Forward-thinking and conscientious employers are aligning their benefits packages with their corporate social responsibility (CSR) strategy. This might involve partnerships with charities or introducing benefits that help reduce the organisation’s carbon footprint.
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- Employers can align a range of benefits to their CSR strategy, including bikes-for-work schemes and payroll-giving plans.
- Tax-efficient benefits are an obvious choice, because employers can donate the national insurance (NI) savings and employees can donate the NI and tax savings they make.
Tax-efficient benefits, such as payroll-giving or bikes-for-work schemes, are obvious vehicles to fulfil this aim. Employers can use their national insurance (NI) savings, while employees can use their NI and tax savings, for the greater good.
Virgin Media has taken advantage of the popularity of its bikes-for-work scheme to donate to its national charity, aligning the benefit with its CSR strategy.
The media organisation, which has included the bike scheme in its voluntary benefits since 2011, launched a programme in January 2014 that allows a percentage of its employees’ initial bikes-for-work order to be donated to buy cycling accessories and equipment for charity Scope.
Kirsty Hayward, reward director at Virgin Media, says: “We wanted our scheme to make a difference to more people than just our staff, so we worked with our charity team and [provider] Evans Cycles to make the donation to our national charity, Scope.
“The funds were used to purchase a variety of cycling accessories and equipment, worth more than £3,000. The equipment has been delivered to Scope’s special-needs schools in South Wales, Cambridgeshire, West Sussex and Lancashire.”
Benefits to reduce carbon footprint
Since 1 October 2013, the Companies Act 2006 (Strategic Report and Directors’ Report) Regulations 2013 have required, for the first time, that all UK-quoted organisations report their greenhouse gas emissions in their annual accounts, as well as what actions they plan to take to reduce their carbon footprint.
This could involve any benefits that reduce employees’ car journeys to work, including company car policies with an emissions cap of 130g/km, rail or bus season ticket discounts, and bikes-for-work schemes.
Paul Bartlett, head of employee solutions at Grass Roots Group, says: “Some employers will pay allowances to employees who use public transport or bikes for work as well, because it contributes to their carbon reduction targets, particularly where they include travel to work as one of their [CSR] factors.”
David Heaton, tax partner at Baker Tilly, adds: “Nowadays, when an employer bids for any contracts with large businesses or the public sector, part of the tender process involves outlining its CSR policy, so anything an organisation can add to that makes it easier for the tender to go through.
“We have some employers that are doing things that help them to be seen as green, such as bikes-for-work schemes. It is part of their CSR strategy.”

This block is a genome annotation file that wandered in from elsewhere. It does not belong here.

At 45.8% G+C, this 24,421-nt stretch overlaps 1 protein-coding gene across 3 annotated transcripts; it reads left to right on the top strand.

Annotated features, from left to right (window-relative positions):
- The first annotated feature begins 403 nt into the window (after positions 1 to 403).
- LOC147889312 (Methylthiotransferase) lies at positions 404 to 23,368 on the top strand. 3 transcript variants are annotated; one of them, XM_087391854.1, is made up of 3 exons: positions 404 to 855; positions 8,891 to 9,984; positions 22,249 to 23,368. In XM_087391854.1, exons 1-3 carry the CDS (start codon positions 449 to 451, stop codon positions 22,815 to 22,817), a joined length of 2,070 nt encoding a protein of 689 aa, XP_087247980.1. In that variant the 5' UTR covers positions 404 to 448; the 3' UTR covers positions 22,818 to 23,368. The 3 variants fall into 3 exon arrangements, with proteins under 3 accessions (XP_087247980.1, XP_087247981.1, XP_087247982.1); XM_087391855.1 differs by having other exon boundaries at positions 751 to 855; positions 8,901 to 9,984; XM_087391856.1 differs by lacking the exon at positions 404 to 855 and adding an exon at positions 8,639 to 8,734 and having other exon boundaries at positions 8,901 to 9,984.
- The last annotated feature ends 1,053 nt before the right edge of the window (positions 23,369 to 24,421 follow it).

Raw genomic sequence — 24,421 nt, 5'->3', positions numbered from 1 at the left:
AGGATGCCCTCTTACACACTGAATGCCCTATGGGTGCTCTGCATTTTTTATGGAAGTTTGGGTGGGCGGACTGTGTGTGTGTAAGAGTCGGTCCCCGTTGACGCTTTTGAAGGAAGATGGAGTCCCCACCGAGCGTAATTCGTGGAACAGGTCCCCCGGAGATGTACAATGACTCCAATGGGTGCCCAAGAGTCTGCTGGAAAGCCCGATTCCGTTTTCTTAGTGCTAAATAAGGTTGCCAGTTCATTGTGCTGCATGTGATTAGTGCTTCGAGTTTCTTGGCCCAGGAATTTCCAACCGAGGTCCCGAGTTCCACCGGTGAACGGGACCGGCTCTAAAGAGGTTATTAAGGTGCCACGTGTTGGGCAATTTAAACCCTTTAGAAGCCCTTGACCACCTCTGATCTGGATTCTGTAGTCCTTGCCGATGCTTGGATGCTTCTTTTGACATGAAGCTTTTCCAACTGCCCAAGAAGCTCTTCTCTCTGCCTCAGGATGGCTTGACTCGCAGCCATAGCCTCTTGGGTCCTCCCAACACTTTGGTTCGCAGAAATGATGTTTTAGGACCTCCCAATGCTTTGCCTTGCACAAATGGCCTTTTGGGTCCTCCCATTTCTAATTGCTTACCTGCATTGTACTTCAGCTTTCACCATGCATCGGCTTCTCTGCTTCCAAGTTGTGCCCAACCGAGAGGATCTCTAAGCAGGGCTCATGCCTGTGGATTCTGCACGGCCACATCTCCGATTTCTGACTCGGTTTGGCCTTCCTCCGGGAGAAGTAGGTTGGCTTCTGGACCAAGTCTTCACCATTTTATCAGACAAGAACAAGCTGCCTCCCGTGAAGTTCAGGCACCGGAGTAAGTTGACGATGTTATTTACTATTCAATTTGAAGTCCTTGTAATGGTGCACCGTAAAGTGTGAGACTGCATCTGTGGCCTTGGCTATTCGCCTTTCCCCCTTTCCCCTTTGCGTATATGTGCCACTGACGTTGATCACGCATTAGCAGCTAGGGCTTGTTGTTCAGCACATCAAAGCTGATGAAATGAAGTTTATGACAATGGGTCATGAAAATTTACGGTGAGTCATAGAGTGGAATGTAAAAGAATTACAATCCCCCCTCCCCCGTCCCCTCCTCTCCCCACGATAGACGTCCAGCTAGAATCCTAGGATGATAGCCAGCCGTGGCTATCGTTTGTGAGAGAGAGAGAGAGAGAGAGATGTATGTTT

The Cycle to Work Alliance’s The green way to work – sustainable transport report, published in May 2013, found that users of bikes-for-work schemes are cycling a total of 13,222,620 miles a week and 67% of participants would commute by car if they did not cycle to work.
These commuters are saving 112,210 tonnes of CO2 in reduced carbon emissions. Bartlett adds: “There are other things that they do in terms of green initiatives, but bikes for work are clearly high up the agenda of things employers will normally highlight.”
Virgin Media’s bikes-for-work arrangement is part of a wider charity initiative at the media organisation. It has also raised more than £5,000 from the maturity of its sharesave scheme, which it donated to charities Foyer and Scope.
Hayward adds: “The sharesave maturity donations can be made when members exercise their options, where they can donate the pennies and pounds that won’t buy a full share to charity. Once all the donations have been collected, we then make the donation to the nominated charity.”
Many employers also use payroll-giving schemes as part of their organisation’s CSR strategy. Bartlett says: “The employee might choose to use a payroll-giving scheme and employers will match those amounts, and that will, in turn, be part of its CSR policy.”
An employer’s CSR strategy can include a range of social and environmental promises from the business. But, when aligned with its benefits offering, particularly tax-efficient benefits, the strategy can really engage employees.
- Employees can reduce their tax and national insurance (NI) liability when they buy a bike through a salary sacrifice arrangement.
- The typical saving for a standard-rate taxpayer is 32%, rising to 42% for higher-rate taxpayers.
- Employers can save, on average, 13.8% of the total value of the salary that employees sacrifice because of the consequent reduction in their NI contributions.